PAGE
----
Malik Movie Review: An ambitious retelling of the gangster epic with ever relevant political underpinnings

Malik, unlike Mahesh Narayanan’s earlier offerings, looks, feels and plays out like an epic social drama designed around the newfound stardom of its leading man, the enigmatic charmer Fahad Faasil.






Malik Movie Review: An ambitious retelling of the gangster epic with ever relevant political underpinnings

Title: Malik 

Cast: Fahad Faasil, Nimisha Sajayan, Dileesh Pothan and Joju Goerge.

Director: Mahesh Narayanan

Rating: 3.5/5

After almost a year of being stalled by the pandemic, Fahad Faasil’s much-awaited tent pole project Malik has finally hit the streaming services today through its worldwide release on Amazon Prime. The film serves as the third entry in the actor and director duo’s association after the acclaimed political drama Take Off and the cheeky computer screen-based thriller CU Soon that single-handedly revived the Malayalam cinema industry post lockdown era. Malik, unlike Mahesh Narayanan’s earlier offerings, looks, feels and plays out like an epic social drama designed around the newfound stardom of its leading man, the enigmatic charmer Fahad Faasil.

Malik begins with an almost eleven-minute single-shot sequence revolving around a grand wedding ceremony set inside a mansion and the brilliantly realized passage is so reminiscent of the opening wedding scenes of Francis Ford Coppola’s revered “The Godfather“ in its conception, though Mahesh Narayan makes it unique with his staging choices. The film by design pays its dues to classics of the gangster genre like Mani Ratnam’s Nayakan and the big-budget political crime dramas churned out by IV Sashi – T Damodaran duo in the ’80s and 90’s classic era of Malayalam cinema. However, Mahesh is too good a craftsman to mimic the structure or visual grammar of these classics so the similarity pretty much ends there. The film uses a familiar crime setting to tell the story of a man who is viewed as a saviour by many and a fanatical tyrant by a section.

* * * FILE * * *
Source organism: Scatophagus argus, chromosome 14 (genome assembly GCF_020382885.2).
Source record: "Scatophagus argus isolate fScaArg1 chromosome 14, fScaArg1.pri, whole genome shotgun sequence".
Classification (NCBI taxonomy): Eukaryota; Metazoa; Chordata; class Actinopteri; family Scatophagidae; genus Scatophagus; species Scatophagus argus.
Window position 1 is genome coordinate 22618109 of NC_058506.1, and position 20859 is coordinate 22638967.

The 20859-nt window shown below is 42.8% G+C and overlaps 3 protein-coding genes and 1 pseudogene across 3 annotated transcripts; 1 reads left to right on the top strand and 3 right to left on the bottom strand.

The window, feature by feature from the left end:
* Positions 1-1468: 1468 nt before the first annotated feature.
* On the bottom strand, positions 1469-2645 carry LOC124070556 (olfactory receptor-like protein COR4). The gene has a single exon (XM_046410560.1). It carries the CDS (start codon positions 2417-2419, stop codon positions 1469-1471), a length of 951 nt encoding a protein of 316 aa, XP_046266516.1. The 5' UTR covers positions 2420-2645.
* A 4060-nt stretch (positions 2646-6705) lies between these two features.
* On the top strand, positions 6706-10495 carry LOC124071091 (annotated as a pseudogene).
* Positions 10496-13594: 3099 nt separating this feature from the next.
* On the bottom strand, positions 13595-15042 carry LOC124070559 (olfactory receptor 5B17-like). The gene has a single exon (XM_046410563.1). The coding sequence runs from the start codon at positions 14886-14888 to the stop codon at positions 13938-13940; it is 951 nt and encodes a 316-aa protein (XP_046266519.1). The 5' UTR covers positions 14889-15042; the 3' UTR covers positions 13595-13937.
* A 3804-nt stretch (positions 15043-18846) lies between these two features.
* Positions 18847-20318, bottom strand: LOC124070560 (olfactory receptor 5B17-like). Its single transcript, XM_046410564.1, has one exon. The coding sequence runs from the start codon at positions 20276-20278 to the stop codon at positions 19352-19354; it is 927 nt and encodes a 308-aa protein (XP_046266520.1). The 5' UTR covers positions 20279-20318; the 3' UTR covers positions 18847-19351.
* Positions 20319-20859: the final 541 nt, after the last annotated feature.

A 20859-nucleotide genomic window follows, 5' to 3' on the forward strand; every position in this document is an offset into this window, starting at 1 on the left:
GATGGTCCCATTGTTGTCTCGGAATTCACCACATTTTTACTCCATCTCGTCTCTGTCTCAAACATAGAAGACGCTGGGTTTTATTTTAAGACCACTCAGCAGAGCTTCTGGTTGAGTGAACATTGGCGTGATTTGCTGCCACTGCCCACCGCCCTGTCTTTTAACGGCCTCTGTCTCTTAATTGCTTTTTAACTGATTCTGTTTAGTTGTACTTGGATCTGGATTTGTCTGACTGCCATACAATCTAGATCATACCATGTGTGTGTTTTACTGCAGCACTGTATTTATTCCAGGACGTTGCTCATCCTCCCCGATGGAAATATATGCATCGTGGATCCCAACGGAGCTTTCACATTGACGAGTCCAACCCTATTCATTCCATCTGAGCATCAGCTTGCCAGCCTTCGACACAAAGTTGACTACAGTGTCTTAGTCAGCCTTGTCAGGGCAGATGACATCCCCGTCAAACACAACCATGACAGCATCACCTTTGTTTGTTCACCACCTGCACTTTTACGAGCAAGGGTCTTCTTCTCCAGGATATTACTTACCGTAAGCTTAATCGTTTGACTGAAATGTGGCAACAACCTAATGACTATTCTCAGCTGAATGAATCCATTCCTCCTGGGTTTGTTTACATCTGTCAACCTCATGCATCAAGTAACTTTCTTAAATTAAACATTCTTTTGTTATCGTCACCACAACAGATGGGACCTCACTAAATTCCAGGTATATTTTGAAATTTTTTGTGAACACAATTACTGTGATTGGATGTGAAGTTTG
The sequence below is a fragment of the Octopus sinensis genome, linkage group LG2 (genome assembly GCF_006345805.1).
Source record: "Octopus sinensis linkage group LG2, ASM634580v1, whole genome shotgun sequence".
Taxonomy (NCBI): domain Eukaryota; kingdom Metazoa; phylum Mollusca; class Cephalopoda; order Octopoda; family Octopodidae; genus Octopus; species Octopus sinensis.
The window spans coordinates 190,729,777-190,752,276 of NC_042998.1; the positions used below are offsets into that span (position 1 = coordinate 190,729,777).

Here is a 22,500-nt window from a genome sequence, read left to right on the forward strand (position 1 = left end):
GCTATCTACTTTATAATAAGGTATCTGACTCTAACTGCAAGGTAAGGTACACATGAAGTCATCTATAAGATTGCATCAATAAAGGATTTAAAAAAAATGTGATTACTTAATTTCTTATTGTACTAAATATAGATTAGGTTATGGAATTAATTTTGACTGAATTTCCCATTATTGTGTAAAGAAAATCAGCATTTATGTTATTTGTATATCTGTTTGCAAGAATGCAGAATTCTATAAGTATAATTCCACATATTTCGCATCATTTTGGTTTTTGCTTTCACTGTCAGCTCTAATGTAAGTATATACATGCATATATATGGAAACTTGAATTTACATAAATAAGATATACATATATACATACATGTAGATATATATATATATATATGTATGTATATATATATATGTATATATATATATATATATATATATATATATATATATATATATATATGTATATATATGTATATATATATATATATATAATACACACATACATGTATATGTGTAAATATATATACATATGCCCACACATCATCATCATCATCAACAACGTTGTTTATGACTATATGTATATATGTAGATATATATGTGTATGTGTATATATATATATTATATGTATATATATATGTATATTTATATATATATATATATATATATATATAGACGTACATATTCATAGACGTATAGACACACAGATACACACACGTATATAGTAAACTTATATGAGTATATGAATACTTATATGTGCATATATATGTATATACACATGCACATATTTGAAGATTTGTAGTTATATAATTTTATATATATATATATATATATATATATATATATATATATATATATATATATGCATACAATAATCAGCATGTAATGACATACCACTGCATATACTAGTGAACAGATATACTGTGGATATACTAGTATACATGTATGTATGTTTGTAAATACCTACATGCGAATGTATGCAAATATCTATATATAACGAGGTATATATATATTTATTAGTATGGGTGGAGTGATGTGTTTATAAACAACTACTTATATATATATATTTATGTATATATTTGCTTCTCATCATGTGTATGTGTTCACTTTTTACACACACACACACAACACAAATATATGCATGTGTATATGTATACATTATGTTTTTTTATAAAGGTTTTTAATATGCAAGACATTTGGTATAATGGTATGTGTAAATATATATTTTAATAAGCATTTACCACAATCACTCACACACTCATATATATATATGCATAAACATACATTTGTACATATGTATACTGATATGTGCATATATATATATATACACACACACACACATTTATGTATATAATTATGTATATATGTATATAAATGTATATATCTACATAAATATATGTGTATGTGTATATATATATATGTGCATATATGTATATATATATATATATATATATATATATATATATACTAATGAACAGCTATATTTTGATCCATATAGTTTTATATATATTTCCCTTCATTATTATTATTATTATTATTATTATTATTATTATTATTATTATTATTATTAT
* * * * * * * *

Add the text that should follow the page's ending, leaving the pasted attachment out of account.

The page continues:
This film is structured as what they traditionally call a Cradle – to – Casket story of a man destined to traverse the world of crime; a decision borne more out of his surroundings than by choice. The film opens with Sulaiman Ali Ahammad (Fahad Faasil), a visibly tired old man in his early sixties embarking on a tour to the ultimate pilgrimage to Mecca after leaving his dreaded past behind him for good. Sulaiman is the patriarch of the whole coastal village and that is evident from the grant farewell he gets from his people who look up to him and idolize his life’s efforts. Ali is reluctant to embark on this journey as he fears a sinister deal going on that can possibly affect his village and its people propagated by the local politician Aboobacker (Dileesh Pothan) in the guise of development. However, he is convinced by his wife Roselyn (Nimisha Sajayan) to complete his holy tour for their dead son’s sake who passed away at a young age.

The local administration and police who are tired of Ali’s unflinching influence over the people and growing insurgency conveniently sets him up with non-bailable terrorist charges that have become a common sight in today’s India against the voices of dissent. The script goes back in time using two equally consistent yet contradictory narrators that reimagines Ali’s life to a prospective killer who has been assigned by the police force to eliminate the captive Sulaiman within his jail cell. The one side of the story narrated by Ali’s mother Lyla (Jalaja) which is a mother’s account of a failed son who stood up for the people and did the right thing when it mattered for the voiceless minority. The second version of Ali’s life is offered by David, Sulemain’s friend from the past who holds him responsible for all the sins that have affected their village and its people lives over the course of forty-odd years.